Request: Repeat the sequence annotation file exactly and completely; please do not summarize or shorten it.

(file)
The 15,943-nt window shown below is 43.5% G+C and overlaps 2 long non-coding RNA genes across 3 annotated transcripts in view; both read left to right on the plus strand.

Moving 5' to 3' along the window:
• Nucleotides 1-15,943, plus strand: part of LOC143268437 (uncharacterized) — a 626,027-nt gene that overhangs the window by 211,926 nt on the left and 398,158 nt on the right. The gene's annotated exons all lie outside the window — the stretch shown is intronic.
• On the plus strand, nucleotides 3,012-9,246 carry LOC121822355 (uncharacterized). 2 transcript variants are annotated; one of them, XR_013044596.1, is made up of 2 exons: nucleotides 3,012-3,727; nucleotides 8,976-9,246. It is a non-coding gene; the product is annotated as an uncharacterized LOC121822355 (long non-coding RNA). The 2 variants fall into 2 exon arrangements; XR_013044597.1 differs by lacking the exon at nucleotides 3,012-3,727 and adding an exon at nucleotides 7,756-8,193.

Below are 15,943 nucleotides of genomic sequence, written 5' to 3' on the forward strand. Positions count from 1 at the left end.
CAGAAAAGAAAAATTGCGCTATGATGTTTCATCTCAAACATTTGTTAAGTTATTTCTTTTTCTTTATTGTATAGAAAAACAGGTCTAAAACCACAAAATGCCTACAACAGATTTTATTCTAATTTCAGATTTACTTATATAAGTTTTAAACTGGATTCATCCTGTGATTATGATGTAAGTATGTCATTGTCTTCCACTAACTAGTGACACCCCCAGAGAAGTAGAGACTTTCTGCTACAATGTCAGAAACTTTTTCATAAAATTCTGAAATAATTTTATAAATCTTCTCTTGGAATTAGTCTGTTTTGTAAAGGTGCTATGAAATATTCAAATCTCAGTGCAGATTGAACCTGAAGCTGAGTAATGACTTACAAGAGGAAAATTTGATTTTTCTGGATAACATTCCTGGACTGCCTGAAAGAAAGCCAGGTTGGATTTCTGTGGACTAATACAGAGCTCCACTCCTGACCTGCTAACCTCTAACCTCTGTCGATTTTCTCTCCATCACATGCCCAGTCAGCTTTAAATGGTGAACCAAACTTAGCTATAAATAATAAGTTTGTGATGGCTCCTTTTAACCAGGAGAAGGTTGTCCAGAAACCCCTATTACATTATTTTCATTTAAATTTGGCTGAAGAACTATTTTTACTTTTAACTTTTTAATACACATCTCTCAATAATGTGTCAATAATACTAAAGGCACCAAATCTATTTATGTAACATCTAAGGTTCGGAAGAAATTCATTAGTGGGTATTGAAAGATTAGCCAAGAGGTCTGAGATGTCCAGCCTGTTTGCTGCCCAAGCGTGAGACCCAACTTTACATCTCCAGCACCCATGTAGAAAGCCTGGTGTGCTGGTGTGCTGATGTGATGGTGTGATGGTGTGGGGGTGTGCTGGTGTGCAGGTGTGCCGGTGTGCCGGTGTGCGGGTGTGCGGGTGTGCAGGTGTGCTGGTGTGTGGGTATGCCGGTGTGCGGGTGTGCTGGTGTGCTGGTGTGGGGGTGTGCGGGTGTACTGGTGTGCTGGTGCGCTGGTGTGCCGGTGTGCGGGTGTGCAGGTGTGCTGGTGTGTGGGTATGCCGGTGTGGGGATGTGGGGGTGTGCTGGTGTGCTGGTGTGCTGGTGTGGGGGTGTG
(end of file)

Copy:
The 15,943-nt window shown below is 43.5% G+C and overlaps 2 long non-coding RNA genes across 3 annotated transcripts in view; both read left to right on the plus strand.

Moving 5' to 3' along the window:
• Nucleotides 1-15,943, plus strand: part of LOC143268437 (uncharacterized) — a 626,027-nt gene that overhangs the window by 211,926 nt on the left and 398,158 nt on the right. The gene's annotated exons all lie outside the window — the stretch shown is intronic.
• On the plus strand, nucleotides 3,012-9,246 carry LOC121822355 (uncharacterized). 2 transcript variants are annotated; one of them, XR_013044596.1, is made up of 2 exons: nucleotides 3,012-3,727; nucleotides 8,976-9,246. It is a non-coding gene; the product is annotated as an uncharacterized LOC121822355 (long non-coding RNA). The 2 variants fall into 2 exon arrangements; XR_013044597.1 differs by lacking the exon at nucleotides 3,012-3,727 and adding an exon at nucleotides 7,756-8,193.

Below are 15,943 nucleotides of genomic sequence, written 5' to 3' on the forward strand. Positions count from 1 at the left end.
CAGAAAAGAAAAATTGCGCTATGATGTTTCATCTCAAACATTTGTTAAGTTATTTCTTTTTCTTTATTGTATAGAAAAACAGGTCTAAAACCACAAAATGCCTACAACAGATTTTATTCTAATTTCAGATTTACTTATATAAGTTTTAAACTGGATTCATCCTGTGATTATGATGTAAGTATGTCATTGTCTTCCACTAACTAGTGACACCCCCAGAGAAGTAGAGACTTTCTGCTACAATGTCAGAAACTTTTTCATAAAATTCTGAAATAATTTTATAAATCTTCTCTTGGAATTAGTCTGTTTTGTAAAGGTGCTATGAAATATTCAAATCTCAGTGCAGATTGAACCTGAAGCTGAGTAATGACTTACAAGAGGAAAATTTGATTTTTCTGGATAACATTCCTGGACTGCCTGAAAGAAAGCCAGGTTGGATTTCTGTGGACTAATACAGAGCTCCACTCCTGACCTGCTAACCTCTAACCTCTGTCGATTTTCTCTCCATCACATGCCCAGTCAGCTTTAAATGGTGAACCAAACTTAGCTATAAATAATAAGTTTGTGATGGCTCCTTTTAACCAGGAGAAGGTTGTCCAGAAACCCCTATTACATTATTTTCATTTAAATTTGGCTGAAGAACTATTTTTACTTTTAACTTTTTAATACACATCTCTCAATAATGTGTCAATAATACTAAAGGCACCAAATCTATTTATGTAACATCTAAGGTTCGGAAGAAATTCATTAGTGGGTATTGAAAGATTAGCCAAGAGGTCTGAGATGTCCAGCCTGTTTGCTGCCCAAGCGTGAGACCCAACTTTACATCTCCAGCACCCATGTAGAAAGCCTGGTGTGCTGGTGTGCTGATGTGATGGTGTGATGGTGTGGGGGTGTGCTGGTGTGCAGGTGTGCCGGTGTGCCGGTGTGCGGGTGTGCGGGTGTGCAGGTGTGCTGGTGTGTGGGTATGCCGGTGTGCGGGTGTGCTGGTGTGCTGGTGTGGGGGTGTGCGGGTGTACTGGTGTGCTGGTGCGCTGGTGTGCCGGTGTGCGGGTGTGCAGGTGTGCTGGTGTGTGGGTATGCCGGTGTGGGGATGTGGGGGTGTGCTGGTGTGCTGGTGTGCTGGTGTGGGGGTGTG